Today he released a new show and once again he’s made it available for $5 – no DRM and in a number of formats. I love that he’s confident enough in his fan base that he doesn’t encumber his work with DRM, and I pretty much buy everything he tells me to buy. I plan to watch it tonight.

He also sent out a rather long e-mail on why he did this show in a comedy club and not a theatre. Let’s get serious – Louis CK at the moment can sell out Madison Square Garden, so working in the much smaller space of a club must have been a change.

In the e-mail he talks about some of the clubs he played, and he even mentioned Charlie Goodnights in Raleigh. I used to spend a lot of time there, and I got to know the staff well enough that I could almost always reserve a table right next to the stage. I would ask for the one off to the left (as you are facing it) as most people are right handed and thus tend to focus a little more to their right, and there was a good chance that I would get to interact with the comedian.

I got to chat with Bobby Collins and Elayne Boozler (among others), and had a very memorable exchange with the late, great Rich Jeni. Note that I didn’t heckle or try to be a douche but with my voice and introverted nature, plus my prime location, I almost always managed to come to the attention of the person performing.

Good times.

Louis CK did this show at The Comedy Store in LA. When I lived there we used to hit the Improv a lot, but one time we decided to spring for The Comedy Store. The tickets were spendy for college students so we had to make it a special occasion. The headliner was Andrew Dice Clay.

Note that this was when Clay was thin and had hair and not too many people had heard of him. I think it was 1986 or so, might have been 1985. Anyway, we had no idea what we were getting into. Clay’s humour is rather singular, and being in a group of easily offended liberals, we didn’t know what to think.

I laughed my ass off.

There is just something about seeing comedy in a club. One Sunday night my friend Howard and I hit the Improv and for a two drink minimum we got to see a number of acts, including Jerry Seinfeld. Seinfeld just walked in, did about ten minutes, and left (this was before he was super famous). I’ll still remember the guy after him: Rick Ducommun. He killed. He started off complaining about having to follow Seinfeld and then just had us in stitches.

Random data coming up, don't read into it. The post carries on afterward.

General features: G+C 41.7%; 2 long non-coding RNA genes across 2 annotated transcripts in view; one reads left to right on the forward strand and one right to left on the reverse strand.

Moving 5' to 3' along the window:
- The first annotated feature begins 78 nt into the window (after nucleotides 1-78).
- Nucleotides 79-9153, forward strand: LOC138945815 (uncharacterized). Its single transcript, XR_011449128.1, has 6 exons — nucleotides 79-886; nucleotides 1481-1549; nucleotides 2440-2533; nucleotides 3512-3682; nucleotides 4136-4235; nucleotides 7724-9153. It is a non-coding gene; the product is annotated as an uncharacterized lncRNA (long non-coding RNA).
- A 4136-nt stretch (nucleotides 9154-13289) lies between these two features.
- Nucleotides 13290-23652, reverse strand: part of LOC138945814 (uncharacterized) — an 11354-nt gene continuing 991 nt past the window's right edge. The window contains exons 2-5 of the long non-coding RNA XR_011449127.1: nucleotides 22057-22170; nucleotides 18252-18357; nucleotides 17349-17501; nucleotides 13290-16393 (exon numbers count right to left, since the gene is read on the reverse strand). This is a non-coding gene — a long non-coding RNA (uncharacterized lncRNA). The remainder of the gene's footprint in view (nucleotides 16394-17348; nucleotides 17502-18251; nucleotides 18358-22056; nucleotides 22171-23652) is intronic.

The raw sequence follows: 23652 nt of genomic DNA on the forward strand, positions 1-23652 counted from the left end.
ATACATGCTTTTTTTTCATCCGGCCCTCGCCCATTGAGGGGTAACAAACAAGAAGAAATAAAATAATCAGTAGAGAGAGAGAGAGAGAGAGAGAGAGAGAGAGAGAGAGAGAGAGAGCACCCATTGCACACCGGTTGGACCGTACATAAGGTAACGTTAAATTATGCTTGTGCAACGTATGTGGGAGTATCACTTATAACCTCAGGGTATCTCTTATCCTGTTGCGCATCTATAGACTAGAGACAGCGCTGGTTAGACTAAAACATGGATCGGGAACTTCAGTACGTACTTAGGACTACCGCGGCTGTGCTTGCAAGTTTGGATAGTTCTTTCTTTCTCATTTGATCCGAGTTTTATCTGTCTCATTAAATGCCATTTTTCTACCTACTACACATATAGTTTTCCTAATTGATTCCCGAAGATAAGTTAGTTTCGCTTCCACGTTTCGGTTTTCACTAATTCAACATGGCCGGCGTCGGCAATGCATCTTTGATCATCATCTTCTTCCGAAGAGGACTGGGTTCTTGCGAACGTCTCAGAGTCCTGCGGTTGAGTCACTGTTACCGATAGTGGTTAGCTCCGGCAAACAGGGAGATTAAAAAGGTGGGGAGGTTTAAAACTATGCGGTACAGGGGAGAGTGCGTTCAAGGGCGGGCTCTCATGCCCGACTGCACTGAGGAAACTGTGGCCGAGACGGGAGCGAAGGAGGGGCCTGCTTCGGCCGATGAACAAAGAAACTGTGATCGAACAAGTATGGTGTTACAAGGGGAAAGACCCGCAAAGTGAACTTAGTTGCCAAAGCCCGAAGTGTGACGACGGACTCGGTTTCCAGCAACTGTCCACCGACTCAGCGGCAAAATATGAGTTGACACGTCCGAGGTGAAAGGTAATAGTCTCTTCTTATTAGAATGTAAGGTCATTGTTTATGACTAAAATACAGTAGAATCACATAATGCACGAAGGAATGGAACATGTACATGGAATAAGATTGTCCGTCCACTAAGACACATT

On nights like this each comedian gets a set amount of time, and when their time is up a little red light flashes in the back of the club that can be seen from the stage. When Ducommun stopped his act and told us he had to go, there was almost a revolt. He was that “on” that night.

After the noise died down, he laughed and said “hey, so I got the light, what can they do?” at which time the entire stage went dark. After we laughed even more, they gave him another five minutes or so.

It was pure magic.

Ducommun had his fifteen minutes, as fame can be fleeting. In the year after that show he had an HBO special (at one time the pinnacle of the comedy mountain) but then disappeared. Louis CK seems to realize that it could, and probably will, happen to him, but he continues to keep coming up with new ways to keep us engaged.

This makes me real eager to see his show, and looky, it’s done downloading.

Review: Station Eleven by Emily St. John Mandel

I’m not sure where the recommendation for Station Eleven originated, but it did cause me to add it to my wishlist and I got it as a gift. I’m glad I did.

This novel is a National Book Award finalist set in a post-apocalyptic North America. I’m a fan of “what if” stories about what happens when our technology fails us, because I think we are totally unprepared.

For example, I moved out to the farm in the fall of 1999. Due to infrequent but often lengthy power outages, I needed to invest in a generator. Unlike city-folk, our water comes out of the ground and without electricity that doesn’t happen. Hard to live without water.